I wrote this piece on 23 March 2013, after the second day of my promotion to second-degree black belt. I’m reprinting it here mainly because I like the discourse on kata in particular, and it’s a nice reflection of my views on karate and on my own journey from overweight, underpowered 35-year-old white belt to the in-much-better-shape 50-year-old third-degree black belt I am today.
The second day was less grueling than the first, but that was partly because we’d already been through this, partly because we were doing the stuff that I know and love best: kata and various self-defense and prearranged fighting drills. This is my favorite part of karate, especially the kata.
We have three sets of kata: First are the basics, the three Taikyoku katas and the five Pinan katas. These are common karate forms — the links in the previous sentence are to YouTube videos of those eight forms being performed in the style of Kyokushin, from which my style derives, and while there are differences in how we do certain parts, the overall feel of the katas are the same as how we do them. Then there are the five katas that were developed by the founder of our discipline, and then there are the makuso katas.
The makuso, or meditation, katas are my favorite, as they are complex and graceful: Sanchin (the oldest known kata), Geki Sai Dai, Yantsu, Tsuki No, Sai-Ha, Tensho, Geki Sai Sho, and Seiunchin. That last one is the one I and three other shodans performed at our dojo’s 20th anniversary party, and I also adore Yantsu.
Of course, the real test comes during Sanchin and Tensho. Those two katas are primarily done with ibuki, or deep breathing, where movements are slow and strong and the body is tight and firm. Both kata are spent in sanchin dachi, a very stable stance (here’s a picture). During promotions, it’s kicked up a notch, as we did both those katas while several black belts do everything they can to destabilize us: punching us in the stomach (with or without handpads), hitting us in the back or thighs with handpads, kicking us in the thighs and stomach, pushing against our punches, and so on. (Here’s me getting pounded during my shodan promotion three-and-a-half years ago, for an idea, though the picture does not do it justice, particularly the part last night where Senpai Ryon used me as his punching bag for the second half of Sanchin Kata.)
What was especially amazing about that experience was how little I moved around during that part of it. I remember my shodan promotion — that picture I linked to in the previous paragraph has me at a 90-degree angle to where I started because I got moved around so much. This time around I was being abused much more than I was three-and-a-half years ago, but I barely moved from my original spot.
You have to understand, I was the stereotypical weakling who got sand kicked in his face by the bully on the beach. In high school, we did a production of West Side Story, and I was cast as Gladhand, the nerdy guy who ran the dance, because honestly who the fuck else would I play? The idea that I could be in any way physically strong has never been a part of my worldview.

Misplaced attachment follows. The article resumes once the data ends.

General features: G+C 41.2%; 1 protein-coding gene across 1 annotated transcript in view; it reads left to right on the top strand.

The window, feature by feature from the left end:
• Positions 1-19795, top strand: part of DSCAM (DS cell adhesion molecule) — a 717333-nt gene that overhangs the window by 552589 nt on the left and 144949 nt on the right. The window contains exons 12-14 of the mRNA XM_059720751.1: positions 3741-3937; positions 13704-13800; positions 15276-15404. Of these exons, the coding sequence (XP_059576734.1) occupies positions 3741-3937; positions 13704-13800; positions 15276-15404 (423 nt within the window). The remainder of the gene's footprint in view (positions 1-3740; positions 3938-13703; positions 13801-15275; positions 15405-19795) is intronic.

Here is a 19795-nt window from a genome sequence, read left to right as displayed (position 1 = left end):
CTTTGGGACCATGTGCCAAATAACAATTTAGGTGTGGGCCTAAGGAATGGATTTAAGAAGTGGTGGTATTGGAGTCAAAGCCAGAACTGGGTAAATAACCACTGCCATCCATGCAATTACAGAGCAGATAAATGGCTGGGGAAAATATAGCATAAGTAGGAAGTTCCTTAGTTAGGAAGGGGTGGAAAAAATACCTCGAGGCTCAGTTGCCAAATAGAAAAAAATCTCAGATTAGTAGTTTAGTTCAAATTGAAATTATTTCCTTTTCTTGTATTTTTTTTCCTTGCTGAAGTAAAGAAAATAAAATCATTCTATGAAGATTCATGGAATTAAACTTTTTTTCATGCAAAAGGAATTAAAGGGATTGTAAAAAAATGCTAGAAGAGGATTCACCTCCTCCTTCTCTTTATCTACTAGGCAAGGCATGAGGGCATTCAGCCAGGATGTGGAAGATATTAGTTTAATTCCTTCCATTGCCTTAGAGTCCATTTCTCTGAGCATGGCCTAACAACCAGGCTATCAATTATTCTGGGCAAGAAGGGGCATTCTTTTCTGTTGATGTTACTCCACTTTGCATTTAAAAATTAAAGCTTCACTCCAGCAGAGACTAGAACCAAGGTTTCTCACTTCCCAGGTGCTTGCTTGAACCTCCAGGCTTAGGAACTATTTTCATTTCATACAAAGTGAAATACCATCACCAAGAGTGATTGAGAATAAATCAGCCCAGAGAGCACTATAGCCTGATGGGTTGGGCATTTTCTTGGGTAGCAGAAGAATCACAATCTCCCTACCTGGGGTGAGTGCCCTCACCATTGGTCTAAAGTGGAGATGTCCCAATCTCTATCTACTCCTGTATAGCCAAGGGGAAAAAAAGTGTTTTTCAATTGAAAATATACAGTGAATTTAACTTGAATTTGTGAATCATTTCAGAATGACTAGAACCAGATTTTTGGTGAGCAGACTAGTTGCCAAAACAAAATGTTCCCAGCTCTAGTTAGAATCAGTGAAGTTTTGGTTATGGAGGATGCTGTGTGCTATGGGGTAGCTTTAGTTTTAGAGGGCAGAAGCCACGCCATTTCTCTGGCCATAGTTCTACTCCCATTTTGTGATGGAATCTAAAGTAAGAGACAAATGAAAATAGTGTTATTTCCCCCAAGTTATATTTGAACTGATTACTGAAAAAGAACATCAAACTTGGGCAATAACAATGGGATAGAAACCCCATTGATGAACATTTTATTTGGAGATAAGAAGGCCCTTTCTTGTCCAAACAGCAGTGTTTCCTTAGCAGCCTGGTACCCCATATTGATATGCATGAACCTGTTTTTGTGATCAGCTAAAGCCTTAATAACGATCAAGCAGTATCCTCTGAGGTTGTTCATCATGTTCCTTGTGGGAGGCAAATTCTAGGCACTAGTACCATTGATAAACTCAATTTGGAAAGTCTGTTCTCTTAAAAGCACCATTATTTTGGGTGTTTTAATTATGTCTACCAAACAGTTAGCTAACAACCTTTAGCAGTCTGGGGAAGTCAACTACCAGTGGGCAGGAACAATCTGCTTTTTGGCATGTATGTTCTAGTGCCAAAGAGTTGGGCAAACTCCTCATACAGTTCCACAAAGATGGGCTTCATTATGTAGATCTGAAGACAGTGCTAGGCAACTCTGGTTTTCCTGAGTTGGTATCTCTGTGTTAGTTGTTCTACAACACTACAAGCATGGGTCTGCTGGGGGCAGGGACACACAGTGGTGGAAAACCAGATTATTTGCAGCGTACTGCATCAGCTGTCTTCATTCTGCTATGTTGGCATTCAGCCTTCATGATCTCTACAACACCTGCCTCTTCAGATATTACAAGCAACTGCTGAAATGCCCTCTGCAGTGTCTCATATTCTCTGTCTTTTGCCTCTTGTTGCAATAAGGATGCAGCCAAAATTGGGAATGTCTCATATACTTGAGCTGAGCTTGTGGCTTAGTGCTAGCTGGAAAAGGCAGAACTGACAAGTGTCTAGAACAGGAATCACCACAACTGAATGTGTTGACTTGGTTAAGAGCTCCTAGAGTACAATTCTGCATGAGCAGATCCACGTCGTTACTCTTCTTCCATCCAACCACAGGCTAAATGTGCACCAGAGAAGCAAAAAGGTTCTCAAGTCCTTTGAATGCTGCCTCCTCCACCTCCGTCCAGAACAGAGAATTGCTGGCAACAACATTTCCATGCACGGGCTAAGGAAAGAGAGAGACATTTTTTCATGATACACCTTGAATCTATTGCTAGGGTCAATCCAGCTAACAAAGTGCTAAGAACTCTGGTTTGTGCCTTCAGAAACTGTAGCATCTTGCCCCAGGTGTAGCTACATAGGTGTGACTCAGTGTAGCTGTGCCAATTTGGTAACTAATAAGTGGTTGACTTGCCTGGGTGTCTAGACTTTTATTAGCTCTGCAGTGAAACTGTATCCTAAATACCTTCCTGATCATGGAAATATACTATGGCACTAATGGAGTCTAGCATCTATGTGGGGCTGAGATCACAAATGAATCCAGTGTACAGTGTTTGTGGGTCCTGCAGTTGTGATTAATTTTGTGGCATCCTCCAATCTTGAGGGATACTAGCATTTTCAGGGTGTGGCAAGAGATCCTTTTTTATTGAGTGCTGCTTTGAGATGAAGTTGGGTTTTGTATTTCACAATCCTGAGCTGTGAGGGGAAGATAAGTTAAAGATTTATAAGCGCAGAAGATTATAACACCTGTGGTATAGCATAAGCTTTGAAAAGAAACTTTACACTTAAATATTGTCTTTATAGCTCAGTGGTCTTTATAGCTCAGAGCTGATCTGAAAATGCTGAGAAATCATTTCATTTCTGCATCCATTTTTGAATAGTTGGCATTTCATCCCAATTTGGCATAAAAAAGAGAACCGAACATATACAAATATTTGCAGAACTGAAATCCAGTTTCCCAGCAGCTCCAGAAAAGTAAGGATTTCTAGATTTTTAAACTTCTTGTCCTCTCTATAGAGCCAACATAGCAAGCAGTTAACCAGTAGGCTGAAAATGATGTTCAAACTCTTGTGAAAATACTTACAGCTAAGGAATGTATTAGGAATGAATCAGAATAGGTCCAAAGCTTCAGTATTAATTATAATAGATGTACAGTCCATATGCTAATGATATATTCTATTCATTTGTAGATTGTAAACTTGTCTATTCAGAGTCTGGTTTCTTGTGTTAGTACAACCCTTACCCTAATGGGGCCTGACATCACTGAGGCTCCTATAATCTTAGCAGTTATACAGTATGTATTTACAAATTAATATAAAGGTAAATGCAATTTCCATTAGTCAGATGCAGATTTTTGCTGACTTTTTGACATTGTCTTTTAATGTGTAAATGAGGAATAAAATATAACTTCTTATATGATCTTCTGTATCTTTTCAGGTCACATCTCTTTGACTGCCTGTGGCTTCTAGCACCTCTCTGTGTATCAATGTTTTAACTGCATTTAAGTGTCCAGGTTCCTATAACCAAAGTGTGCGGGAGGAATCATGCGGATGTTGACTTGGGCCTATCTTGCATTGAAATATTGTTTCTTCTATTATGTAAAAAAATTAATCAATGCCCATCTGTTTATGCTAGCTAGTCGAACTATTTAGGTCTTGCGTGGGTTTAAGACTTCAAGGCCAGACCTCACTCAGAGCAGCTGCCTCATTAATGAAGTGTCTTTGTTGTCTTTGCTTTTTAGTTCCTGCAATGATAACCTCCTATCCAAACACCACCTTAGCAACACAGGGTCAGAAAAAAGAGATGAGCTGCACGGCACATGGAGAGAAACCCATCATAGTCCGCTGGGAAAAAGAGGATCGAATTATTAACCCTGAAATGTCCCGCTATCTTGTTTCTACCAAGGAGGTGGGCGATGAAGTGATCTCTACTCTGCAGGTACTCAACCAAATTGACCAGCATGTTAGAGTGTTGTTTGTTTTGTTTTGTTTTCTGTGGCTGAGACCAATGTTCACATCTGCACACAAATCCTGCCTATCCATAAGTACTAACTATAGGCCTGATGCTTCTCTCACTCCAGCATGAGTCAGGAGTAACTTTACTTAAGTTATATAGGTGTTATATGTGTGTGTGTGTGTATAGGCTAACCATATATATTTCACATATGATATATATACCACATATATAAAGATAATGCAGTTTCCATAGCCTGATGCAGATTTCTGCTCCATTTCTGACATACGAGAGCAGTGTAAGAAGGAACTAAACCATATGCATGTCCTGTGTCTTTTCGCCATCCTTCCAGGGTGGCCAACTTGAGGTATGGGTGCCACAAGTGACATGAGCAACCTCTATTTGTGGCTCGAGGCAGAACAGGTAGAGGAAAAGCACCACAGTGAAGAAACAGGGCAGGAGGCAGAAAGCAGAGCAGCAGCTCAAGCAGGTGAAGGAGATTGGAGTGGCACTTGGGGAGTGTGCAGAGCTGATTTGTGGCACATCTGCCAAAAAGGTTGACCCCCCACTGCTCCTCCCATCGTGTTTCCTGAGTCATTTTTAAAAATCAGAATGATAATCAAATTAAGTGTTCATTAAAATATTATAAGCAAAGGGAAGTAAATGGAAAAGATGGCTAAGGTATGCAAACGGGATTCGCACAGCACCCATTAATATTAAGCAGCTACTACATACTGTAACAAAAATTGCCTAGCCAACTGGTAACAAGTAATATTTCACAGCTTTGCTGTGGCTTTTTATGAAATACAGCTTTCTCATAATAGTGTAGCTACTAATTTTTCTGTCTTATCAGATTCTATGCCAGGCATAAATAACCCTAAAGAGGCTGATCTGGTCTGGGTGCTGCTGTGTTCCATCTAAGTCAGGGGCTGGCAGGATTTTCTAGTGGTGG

And yet, there I was last night, several black belts (some of whom are fighters who score high in international fighting tournaments) were just wailing on me. These are the people who would’ve kicked sand in my face not that long ago, and here I was barely being moved by them.
That’s weird. Seriously. Eight-and-a-half years of karate, and I can’t even process the notion that I’m strong, even though I spent last night not only doing that, but also dozens of pushups and any number of other physically intensive activities for two hours straight. It just doesn’t fit with my self-image, y’know? I’m still surprised when people tell me how strong I punch during fighting class, too…
Anyhow, that was the first part of the evening. The second part was when we each discussed our essays. Once the promotion’s done, I’ll post my essay here, but mostly I talked about how helping Shihan teach and teaching myself has been an incredibly enriching experience. It was also great to hear Jorge, Charles, Cliff, and Rey talk about how karate has affected them, through the ups and downs of their lives. It’s a pleasure and an honor to go up with these people, who have become good friends, and it was especially nice to hear their stories about their lives.
What especially struck me was a story that Cliff talked about Senpai Joe, a black belt who helped him immensely when he was starting out at our dojo, telling him to calm down and take it easy and just generally looking out for him. It floored me — and I got to say so in front of everybody a few minutes later — because I could tell the exact same story except substitute me for Cliff and Cliff for Senpai Joe. It fit nicely with the theme of my own essay, which was about how you learn from the people who came before you and you try to pass that on to the next bunch of people. And, as I’ve mentioned on the blog before, Cliff was hugely inspirational to me when I started out. Shihan was the teacher, but Cliff was who I wanted to be when I grew up. And in a way, I have, as Shihan talked at length about how grateful he is to the two of us for all the help we give him especially with the kids classes (which have grown quite large).
Tomorrow morning is sparring. Tomorrow afternoon, I stumble home and lapse into a coma……